Deep into adolescence, I faced another group of close-knit, small town kids without the bonding skills of team sports to help. We had moved to Rome, New York in 1948. My father was vice president of a company that manufactured an off-brand floor-polishing machine.
I made a few friends that fall when at Halloween I joined a group of kids spreading dried leaves across a residential street. They poured gasoline siphoned from a nearby parked car onto the leaves and set them on fire after which we ran like hell. That winter at the skating pond down our street I played ice hockey with those boys in the afternoon until it got too late to see the puck. For a time I felt assimilated. My father was a vice president and talked about joining the country club.
My sister worked at Greenwich House in the slums of New York City in the summer of 1948. She convinced my parents to invite two “fresh air” children to live with us for a few weeks. Fresh Air kids were children from the slums of New York City who visited families living in the country for a couple of weeks in the summer. The Fresh Air Fund continues until this day, if you’re interested in taking part.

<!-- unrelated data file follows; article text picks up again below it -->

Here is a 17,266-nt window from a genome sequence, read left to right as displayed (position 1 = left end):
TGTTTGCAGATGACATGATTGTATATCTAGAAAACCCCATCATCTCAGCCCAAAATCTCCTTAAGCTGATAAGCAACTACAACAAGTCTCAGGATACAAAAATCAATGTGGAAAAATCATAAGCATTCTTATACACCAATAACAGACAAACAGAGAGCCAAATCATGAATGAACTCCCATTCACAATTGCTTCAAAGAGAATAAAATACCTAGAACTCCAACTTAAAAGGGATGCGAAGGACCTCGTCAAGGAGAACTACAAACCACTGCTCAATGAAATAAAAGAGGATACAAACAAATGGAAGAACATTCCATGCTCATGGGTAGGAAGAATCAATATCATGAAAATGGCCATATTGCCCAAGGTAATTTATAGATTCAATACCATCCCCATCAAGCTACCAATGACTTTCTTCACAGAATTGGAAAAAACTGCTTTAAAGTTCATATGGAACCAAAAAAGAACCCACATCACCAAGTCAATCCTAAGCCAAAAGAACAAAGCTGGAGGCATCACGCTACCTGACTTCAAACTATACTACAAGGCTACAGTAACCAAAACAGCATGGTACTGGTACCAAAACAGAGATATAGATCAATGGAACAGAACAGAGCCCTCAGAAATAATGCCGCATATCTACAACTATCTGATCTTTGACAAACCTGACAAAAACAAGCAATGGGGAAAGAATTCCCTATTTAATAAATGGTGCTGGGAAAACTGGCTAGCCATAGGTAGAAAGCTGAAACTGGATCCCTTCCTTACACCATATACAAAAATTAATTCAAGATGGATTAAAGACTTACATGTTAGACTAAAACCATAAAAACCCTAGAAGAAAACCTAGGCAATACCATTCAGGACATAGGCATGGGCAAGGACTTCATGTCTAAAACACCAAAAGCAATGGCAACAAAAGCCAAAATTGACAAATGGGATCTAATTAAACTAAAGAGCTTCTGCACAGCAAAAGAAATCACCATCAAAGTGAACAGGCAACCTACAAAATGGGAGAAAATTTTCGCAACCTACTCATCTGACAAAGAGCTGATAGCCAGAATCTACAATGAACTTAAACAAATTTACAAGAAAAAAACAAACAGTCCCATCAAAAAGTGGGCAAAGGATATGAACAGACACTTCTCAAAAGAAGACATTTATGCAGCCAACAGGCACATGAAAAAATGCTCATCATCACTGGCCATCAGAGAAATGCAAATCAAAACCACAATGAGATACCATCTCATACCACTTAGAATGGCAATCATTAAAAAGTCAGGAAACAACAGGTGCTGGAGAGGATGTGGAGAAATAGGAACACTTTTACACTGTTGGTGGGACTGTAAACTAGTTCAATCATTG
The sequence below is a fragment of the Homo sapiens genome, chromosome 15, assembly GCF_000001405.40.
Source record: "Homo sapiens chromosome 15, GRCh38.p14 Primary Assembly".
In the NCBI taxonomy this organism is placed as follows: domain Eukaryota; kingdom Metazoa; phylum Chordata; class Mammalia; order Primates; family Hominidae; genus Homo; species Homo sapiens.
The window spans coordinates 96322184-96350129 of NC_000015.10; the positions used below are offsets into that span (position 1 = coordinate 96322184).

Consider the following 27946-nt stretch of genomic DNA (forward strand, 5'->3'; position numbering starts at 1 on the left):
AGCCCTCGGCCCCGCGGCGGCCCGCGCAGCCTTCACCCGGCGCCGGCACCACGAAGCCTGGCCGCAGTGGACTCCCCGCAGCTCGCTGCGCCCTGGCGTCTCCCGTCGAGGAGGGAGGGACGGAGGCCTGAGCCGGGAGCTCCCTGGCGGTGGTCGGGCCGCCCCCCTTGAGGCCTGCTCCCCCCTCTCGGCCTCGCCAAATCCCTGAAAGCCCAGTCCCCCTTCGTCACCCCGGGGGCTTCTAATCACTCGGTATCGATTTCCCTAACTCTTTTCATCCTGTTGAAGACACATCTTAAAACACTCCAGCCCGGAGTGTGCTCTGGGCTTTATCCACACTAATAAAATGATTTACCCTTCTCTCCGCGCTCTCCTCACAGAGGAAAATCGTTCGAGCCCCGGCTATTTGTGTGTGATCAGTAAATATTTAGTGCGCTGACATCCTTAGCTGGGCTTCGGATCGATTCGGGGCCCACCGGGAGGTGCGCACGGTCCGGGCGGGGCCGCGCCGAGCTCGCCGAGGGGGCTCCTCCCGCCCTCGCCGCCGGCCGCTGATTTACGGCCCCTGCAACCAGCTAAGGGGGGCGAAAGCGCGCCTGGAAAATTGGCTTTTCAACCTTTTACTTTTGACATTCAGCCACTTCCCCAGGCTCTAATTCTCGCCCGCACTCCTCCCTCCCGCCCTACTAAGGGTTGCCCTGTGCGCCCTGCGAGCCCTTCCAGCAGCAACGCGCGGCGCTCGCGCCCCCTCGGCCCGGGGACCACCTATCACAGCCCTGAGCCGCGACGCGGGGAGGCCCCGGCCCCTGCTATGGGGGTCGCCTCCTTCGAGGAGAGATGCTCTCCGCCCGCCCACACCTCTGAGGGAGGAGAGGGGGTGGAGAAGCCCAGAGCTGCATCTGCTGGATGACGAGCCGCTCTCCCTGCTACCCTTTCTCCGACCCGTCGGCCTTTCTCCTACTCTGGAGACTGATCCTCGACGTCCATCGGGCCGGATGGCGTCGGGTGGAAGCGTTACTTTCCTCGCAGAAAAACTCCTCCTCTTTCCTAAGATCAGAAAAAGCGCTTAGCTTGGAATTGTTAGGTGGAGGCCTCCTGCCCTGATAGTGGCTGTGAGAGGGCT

Eddie and Katy O’Brien’s were ten and seven, respectively, poor like the kids on Rosendale Road, but urban poor. We had corn on the cob for our first meal. Eddie took one look at the corn and said, “She don’t eat corn. It makes her puke.”
I waited with horrified expectation for my father to break into a rage. No one ever spoke that way at the table. But my mother was charmed by Eddie’s use of an Elizabethan word, new to our family, and deflected the tension by commenting on it. I seized on this descriptive term and from then on never said “I feel sick to my stomach” but always “I might have to puke” later shortened to “I feel pukish.”
I was three years older than Eddy, but he seemed permanently older than I would ever be. He taught me to play poker and shoot craps, “Put da money on da cards,” Eddie would insist. His ruthless poker style later served me well in college, where consistent winnings increased my meager college funds. Eddie and Katy’s poverty, their intelligence and dim prospects were simple facts of life, but when they left on a bus to return to the slums of New York City, we all felt we were abrogating some unspecified responsibility.